This thread delivers.
Canadian exceptionalism, misunderstanding the 2A, misunderstanding what Americans can legally do with their owned firearms and a good dose of holier than thouism. Add in some bad statistics (looking at you VikB) and misunderstanding about whether America is a Democracy or not and what that means. But about what I would expect for NSMB talking about firearms and Americans. Subjects most Canadians are ignorant about IMO.
America is a different country, with a different cultural origin. Where Canadians stayed as happy subjects of the Crown (and are still generally happy to be subjects) Americans threw off the yoke. Everything from then on diverged their culture from ours. In the 1700's the folks who were white on this continent were not much different, whether they were North or South of the 49th parallel. Comparing Canada to the US is about as meaningful as comparing the US to Mexico, despite our 'common' language.
None of us up here generally 'get it' IMO, as the cultural differences are constantly reinforced (especially over the last 20-30 years up here from what I've seen and read). Canada has continued to push a civilian disarmament plan, where as Americans have gone the other way. Despite that gun culture (because of it?) homicide rates continue to fall in the US and Gun Culture 2.0 is racially diverse . Canadian gun owners are still culturally much more homogeneous - old white guys etc. In the States, firearms ownership is growing rapidly among young ethnically diverse urban dwellers, and they're not buying hunting rifles.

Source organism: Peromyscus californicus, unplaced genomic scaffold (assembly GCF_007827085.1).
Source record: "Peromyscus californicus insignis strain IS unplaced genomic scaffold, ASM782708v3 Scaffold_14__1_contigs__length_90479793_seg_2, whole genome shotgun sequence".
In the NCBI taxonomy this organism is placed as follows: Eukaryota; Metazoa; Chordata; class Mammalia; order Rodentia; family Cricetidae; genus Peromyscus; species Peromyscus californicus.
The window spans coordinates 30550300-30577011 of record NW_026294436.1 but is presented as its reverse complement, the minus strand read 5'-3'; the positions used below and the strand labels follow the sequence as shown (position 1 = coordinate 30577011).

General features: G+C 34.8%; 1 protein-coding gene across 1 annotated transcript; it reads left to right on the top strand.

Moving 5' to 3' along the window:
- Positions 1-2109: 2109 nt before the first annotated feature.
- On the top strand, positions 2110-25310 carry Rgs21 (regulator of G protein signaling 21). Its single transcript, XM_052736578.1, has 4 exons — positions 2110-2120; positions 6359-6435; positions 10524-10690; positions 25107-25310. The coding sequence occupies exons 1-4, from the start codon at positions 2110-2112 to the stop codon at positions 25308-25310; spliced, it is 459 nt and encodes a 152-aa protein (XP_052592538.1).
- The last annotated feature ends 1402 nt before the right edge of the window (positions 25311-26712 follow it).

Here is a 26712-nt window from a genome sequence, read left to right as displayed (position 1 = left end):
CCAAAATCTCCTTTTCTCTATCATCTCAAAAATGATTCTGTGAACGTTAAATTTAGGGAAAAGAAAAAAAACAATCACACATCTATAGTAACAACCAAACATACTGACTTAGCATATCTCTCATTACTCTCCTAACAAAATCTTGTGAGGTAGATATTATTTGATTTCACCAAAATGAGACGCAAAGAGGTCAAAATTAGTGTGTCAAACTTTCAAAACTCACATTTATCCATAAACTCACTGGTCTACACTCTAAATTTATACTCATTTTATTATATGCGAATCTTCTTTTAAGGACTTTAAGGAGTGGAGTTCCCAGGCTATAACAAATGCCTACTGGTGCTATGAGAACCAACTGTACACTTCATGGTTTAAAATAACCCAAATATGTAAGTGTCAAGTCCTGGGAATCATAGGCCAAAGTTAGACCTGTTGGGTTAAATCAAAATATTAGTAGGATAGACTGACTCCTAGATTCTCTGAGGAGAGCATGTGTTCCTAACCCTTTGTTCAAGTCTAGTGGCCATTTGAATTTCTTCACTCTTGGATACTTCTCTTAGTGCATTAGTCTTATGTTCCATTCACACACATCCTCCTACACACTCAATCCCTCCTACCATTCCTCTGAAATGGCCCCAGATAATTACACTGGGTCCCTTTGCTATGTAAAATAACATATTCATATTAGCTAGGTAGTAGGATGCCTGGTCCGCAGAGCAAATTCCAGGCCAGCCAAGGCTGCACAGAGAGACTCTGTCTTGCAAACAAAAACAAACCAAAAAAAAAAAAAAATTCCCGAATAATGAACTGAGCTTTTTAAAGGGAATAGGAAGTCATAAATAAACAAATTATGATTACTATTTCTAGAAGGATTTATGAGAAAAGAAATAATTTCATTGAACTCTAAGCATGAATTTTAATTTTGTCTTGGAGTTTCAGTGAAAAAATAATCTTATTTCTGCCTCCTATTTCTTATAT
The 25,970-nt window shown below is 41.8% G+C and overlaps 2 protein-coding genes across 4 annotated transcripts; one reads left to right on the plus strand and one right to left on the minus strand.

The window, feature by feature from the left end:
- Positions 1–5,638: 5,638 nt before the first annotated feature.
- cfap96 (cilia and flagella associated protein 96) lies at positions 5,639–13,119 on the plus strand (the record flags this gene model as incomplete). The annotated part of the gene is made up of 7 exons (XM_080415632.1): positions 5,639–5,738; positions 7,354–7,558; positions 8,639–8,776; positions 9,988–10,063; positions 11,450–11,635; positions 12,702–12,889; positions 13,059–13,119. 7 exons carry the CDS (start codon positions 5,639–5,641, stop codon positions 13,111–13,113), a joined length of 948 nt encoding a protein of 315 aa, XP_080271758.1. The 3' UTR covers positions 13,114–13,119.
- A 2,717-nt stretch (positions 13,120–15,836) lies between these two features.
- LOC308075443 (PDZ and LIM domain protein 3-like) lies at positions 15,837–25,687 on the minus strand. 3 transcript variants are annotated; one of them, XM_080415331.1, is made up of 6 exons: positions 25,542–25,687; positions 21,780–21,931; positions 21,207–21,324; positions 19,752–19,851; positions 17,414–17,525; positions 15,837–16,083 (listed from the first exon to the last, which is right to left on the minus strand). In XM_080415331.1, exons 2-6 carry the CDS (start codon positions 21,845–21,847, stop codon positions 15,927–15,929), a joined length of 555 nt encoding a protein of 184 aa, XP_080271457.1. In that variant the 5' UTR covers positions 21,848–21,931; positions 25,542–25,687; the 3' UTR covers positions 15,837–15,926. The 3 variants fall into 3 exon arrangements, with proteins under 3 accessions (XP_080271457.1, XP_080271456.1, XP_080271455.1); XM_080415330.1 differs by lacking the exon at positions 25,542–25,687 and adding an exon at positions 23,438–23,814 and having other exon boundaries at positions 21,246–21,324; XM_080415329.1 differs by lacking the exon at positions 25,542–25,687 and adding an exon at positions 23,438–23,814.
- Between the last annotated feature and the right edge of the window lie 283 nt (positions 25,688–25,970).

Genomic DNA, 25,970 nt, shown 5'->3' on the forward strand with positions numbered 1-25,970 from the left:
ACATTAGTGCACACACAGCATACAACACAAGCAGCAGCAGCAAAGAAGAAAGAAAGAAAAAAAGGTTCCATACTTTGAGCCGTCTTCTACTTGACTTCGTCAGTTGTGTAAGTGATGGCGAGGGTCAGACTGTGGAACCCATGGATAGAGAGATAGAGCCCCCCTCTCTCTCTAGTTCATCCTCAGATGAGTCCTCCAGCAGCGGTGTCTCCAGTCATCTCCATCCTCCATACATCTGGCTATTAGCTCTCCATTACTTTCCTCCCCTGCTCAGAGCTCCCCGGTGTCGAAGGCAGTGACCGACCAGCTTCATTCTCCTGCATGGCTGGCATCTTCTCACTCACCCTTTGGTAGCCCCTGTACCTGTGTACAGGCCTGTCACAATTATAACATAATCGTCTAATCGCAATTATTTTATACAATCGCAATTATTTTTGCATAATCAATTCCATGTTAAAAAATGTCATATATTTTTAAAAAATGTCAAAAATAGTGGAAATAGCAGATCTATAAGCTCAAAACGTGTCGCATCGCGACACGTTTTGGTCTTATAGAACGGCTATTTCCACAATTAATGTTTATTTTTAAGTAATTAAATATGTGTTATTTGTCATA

The streets don't actually run with blood down there - most deaths are suicides (60%) or gang related (22-27%). Accidental deaths run about 3% (<1000 per year VikB). That leaves between 10-15% (3200-4800 in 2011 #s) as what most of us would think of as interpersonal homicides. Avoid shooting yourself, don't deal drugs or hang out with dealers and you have a pretty slim chance of getting shot. Those figures were from 2011 but homicide rates are down about 50% from the 1990s, so pretty valid IMO. The endless news media cycle tries to persuade us that things are different with their constant coverage of murder and mayhem - if it bleeds it leads!
The 2A was written expressly with the intent to allow regular people to defend against a tyrannical government. They'd experienced that once already and knew what they were talking about. Syncro's point about a musket being different to an AR15 is a typical red herring. At the time of the War of Independence, many Americans were BETTER armed than the Redcoats - they had rifles which were more accurate than the muskets which were literally unable to hit a man outside of 50 yards - they didn't fight in big lines because they liked the symmetry. Against that were colonials who could often kill a man at 200 yards or more due to the better accuracy of their firearms. The Supreme Court in the US has actually ruled that NON military firearms are NOT covered by the 2A! Most folks don't know that. So owning something that is not an AR15 or derived from a military type firearm puts you at more jeopardy than owning a select fire assault rifle. Why would you expect to restrict people to a firearm that is less capable if you expect them to defend themselves against the government that you expect to try and tyrannize them. IMO that argument is usually made by people who say things like "Well defending yourself against the government is ridiculous, you could never do that." Or "governments never harm their own citizens!". Both of which are patently false to even a casual student of history. Disarmament is usually the first thing governments do before subjecting their citizens to violence.